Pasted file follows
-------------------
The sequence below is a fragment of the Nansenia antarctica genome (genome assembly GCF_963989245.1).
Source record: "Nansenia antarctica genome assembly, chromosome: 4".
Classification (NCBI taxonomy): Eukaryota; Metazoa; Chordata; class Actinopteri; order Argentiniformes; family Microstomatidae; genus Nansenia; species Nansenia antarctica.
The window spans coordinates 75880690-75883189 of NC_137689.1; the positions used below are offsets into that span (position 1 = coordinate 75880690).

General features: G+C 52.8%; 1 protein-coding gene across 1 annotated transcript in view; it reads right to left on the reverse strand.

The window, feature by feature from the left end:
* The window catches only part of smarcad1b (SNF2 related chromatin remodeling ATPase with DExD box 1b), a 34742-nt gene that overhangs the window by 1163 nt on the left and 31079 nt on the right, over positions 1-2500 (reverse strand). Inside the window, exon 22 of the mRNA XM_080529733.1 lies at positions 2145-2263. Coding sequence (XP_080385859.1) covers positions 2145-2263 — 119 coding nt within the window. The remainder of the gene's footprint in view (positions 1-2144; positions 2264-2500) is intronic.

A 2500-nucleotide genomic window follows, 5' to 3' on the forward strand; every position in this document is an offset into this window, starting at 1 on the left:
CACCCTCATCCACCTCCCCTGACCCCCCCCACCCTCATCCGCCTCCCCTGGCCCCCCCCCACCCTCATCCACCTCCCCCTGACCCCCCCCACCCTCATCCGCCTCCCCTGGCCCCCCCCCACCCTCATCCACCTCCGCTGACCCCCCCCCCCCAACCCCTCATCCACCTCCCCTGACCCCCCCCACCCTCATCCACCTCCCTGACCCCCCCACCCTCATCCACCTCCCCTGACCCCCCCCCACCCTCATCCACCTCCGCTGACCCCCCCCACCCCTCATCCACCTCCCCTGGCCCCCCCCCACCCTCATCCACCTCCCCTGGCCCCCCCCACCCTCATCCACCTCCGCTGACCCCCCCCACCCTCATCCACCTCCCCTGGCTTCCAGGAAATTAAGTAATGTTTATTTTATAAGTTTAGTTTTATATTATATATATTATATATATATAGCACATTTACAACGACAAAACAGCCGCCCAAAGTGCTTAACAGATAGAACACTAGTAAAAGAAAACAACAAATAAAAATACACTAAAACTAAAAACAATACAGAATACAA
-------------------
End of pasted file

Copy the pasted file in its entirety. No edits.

The sequence below is a fragment of the Nansenia antarctica genome (genome assembly GCF_963989245.1).
Source record: "Nansenia antarctica genome assembly, chromosome: 4".
Classification (NCBI taxonomy): Eukaryota; Metazoa; Chordata; class Actinopteri; order Argentiniformes; family Microstomatidae; genus Nansenia; species Nansenia antarctica.
The window spans coordinates 75880690-75883189 of NC_137689.1; the positions used below are offsets into that span (position 1 = coordinate 75880690).

General features: G+C 52.8%; 1 protein-coding gene across 1 annotated transcript in view; it reads right to left on the reverse strand.

The window, feature by feature from the left end:
* The window catches only part of smarcad1b (SNF2 related chromatin remodeling ATPase with DExD box 1b), a 34742-nt gene that overhangs the window by 1163 nt on the left and 31079 nt on the right, over positions 1-2500 (reverse strand). Inside the window, exon 22 of the mRNA XM_080529733.1 lies at positions 2145-2263. Coding sequence (XP_080385859.1) covers positions 2145-2263 — 119 coding nt within the window. The remainder of the gene's footprint in view (positions 1-2144; positions 2264-2500) is intronic.

A 2500-nucleotide genomic window follows, 5' to 3' on the forward strand; every position in this document is an offset into this window, starting at 1 on the left:
CACCCTCATCCACCTCCCCTGACCCCCCCCACCCTCATCCGCCTCCCCTGGCCCCCCCCCACCCTCATCCACCTCCCCCTGACCCCCCCCACCCTCATCCGCCTCCCCTGGCCCCCCCCCACCCTCATCCACCTCCGCTGACCCCCCCCCCCCAACCCCTCATCCACCTCCCCTGACCCCCCCCACCCTCATCCACCTCCCTGACCCCCCCACCCTCATCCACCTCCCCTGACCCCCCCCCACCCTCATCCACCTCCGCTGACCCCCCCCACCCCTCATCCACCTCCCCTGGCCCCCCCCCACCCTCATCCACCTCCCCTGGCCCCCCCCACCCTCATCCACCTCCGCTGACCCCCCCCACCCTCATCCACCTCCCCTGGCTTCCAGGAAATTAAGTAATGTTTATTTTATAAGTTTAGTTTTATATTATATATATTATATATATATAGCACATTTACAACGACAAAACAGCCGCCCAAAGTGCTTAACAGATAGAACACTAGTAAAAGAAAACAACAAATAAAAATACACTAAAACTAAAAACAATACAGAATACAA